Furthermore, participants almost never reported the exact anchor value as their absolute estimate. If the answer to the comparative question was “lower” (“higher”), the absolute estimate was generally consistent with a lower (higher) value. This result is difficult to reconcile with the assumption of a positive test strategy in which participants test the hypothesis that the anchor value itself is correct. Instead, the result supports our hypothesis that participants’ own answer to the comparative question primed different informational contents, which in turn influenced their absolute estimates.

Finally, we fully replicated the result [17] that the amount of unexpected or extreme answers is greater than would be expected based on pilot estimates. These findings support authors conjecture that an anchoring effect may occur already when people answer the comparative question.

Study 2

In our second study we tested the relevance of the answer to the comparative question for another assumption of the selective accessibility model. It was argued [3] that the wording of the comparative question may influence the test strategy people use and thus the kind of information that comes to mind. Accordingly, a question like “Is the river Elbe longer than 543 kilometers?” would facilitate a positive test strategy that leads participants to generate information consistent with a longer river. Conversely, the question “Is the river Elbe shorter than 543 kilometers?” would lead to the generation of information consistent with a shorter river. As a result, absolute estimates should be higher in the ‘longer’ condition than in the ‘shorter’ condition [3].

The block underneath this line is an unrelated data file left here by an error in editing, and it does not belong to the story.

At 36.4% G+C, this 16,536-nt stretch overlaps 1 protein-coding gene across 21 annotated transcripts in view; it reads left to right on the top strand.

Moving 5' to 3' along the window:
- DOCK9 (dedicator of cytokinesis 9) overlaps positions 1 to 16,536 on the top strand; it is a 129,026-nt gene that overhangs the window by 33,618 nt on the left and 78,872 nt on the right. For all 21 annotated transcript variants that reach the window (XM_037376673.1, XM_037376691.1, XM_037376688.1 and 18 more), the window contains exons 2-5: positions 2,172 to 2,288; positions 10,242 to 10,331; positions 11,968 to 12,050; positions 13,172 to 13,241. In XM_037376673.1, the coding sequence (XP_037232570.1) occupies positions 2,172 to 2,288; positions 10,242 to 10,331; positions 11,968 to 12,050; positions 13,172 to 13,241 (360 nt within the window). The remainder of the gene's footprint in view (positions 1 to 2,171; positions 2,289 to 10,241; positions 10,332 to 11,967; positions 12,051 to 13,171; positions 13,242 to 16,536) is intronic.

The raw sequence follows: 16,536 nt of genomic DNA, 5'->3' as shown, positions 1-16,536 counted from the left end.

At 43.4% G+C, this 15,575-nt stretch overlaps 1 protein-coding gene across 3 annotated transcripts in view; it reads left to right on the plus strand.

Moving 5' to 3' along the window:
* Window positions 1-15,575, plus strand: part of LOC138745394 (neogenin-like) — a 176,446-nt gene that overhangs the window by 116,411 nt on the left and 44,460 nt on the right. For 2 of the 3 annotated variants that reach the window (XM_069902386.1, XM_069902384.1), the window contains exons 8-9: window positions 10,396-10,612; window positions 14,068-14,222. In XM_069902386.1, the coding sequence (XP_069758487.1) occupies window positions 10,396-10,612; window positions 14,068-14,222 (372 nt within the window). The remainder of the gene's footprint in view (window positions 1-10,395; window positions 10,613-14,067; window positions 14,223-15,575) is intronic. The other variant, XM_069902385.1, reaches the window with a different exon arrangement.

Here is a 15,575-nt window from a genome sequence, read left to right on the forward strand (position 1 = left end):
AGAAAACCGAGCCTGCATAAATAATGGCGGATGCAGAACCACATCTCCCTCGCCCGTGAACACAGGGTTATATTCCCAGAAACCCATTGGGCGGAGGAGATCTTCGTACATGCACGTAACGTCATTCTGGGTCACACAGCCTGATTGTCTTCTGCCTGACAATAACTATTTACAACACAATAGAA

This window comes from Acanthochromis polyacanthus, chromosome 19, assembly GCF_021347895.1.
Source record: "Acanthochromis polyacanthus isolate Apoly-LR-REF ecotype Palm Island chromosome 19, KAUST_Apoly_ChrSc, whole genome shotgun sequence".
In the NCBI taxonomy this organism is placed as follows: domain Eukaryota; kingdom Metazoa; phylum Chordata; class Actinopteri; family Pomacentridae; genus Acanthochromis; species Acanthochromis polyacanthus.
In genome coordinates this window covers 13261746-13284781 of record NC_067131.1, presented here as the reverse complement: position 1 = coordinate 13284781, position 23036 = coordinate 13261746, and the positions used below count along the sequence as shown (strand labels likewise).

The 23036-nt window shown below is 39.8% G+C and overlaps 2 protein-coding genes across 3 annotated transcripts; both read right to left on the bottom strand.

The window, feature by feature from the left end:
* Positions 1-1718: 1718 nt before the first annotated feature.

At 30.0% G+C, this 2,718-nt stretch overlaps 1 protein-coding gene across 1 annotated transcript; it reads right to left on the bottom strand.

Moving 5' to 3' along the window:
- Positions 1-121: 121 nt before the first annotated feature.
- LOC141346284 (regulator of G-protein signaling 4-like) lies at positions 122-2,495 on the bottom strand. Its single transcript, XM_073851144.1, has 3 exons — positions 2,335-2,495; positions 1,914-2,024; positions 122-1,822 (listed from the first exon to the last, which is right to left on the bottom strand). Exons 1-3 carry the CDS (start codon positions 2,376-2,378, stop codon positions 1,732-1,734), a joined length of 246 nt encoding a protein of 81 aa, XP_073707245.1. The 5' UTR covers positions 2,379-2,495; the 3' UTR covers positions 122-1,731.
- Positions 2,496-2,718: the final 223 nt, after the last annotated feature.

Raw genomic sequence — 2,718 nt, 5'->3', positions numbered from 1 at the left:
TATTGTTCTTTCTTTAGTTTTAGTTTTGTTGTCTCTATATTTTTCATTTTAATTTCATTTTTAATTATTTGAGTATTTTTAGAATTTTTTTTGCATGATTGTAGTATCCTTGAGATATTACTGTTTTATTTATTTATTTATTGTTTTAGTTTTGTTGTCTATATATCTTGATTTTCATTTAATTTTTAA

Replicating this design, we varied the directional wording of the comparative question. However, we again hypothesized that the answer given to the comparative question would strongly moderate the size of the anchoring effect, independent of any effect of question wording. For example, answering the question “Is the Elbe longer than 543 km?” with “no” should make similar information cognitively accessible as answering the question “Is the Elbe shorter than 543 km?” with “yes”, and should thus produce largely equivalent results. Furthermore, we analyzed the amount of consistent and inconsistent absolute estimates, as in Study 1.

Method

Participants.

Participants were 78 student volunteers from the University of Bielefeld (mean age = 22.71 years; SD = 5.92). The study’s alleged aim was to optimize the wording of general knowledge questions.

Materials.

We used the same 25 items as in Study 1, and item content was again counterbalanced with anchor condition. High (low) anchor values were set to either 0.5 SD or 1.0 SD above (below) the pilot mean. A new independent variable was the wording of the comparative question, which was varied such that an affirmative answer would imply a value that was either higher or lower than the anchor. For example, in the high anchor condition the item about the river Elbe read either “Is the Elbe shorter than 543 kilometers?” or “Is the Elbe longer than 543 kilometers?” (response alternatives: “yes” and “no”). Absolute questions were the same as in Study 2, for example “How long is the Elbe?,” with an open space in which participants could write their answer.

Procedure.

The procedure was the same as in Study 1. Participants were randomly assigned to the conditions of the 2 (content versions)×2 (anchor distance: low vs., high)×2 (wording: higher vs. lower) design.

Results

Preliminary analyses.

Expected percentages of extreme answers to the comparative question were again 15.87 and 30.85, respectively, for the 1.0 SD and 0.5 SD conditions. The observed percentages, however, were 33.25 in the 1.0 SD condition and 40.05 in the 0.5 SD condition. Again, an anchoring effect thus seemed to occur already when participants answered the comparative question [17].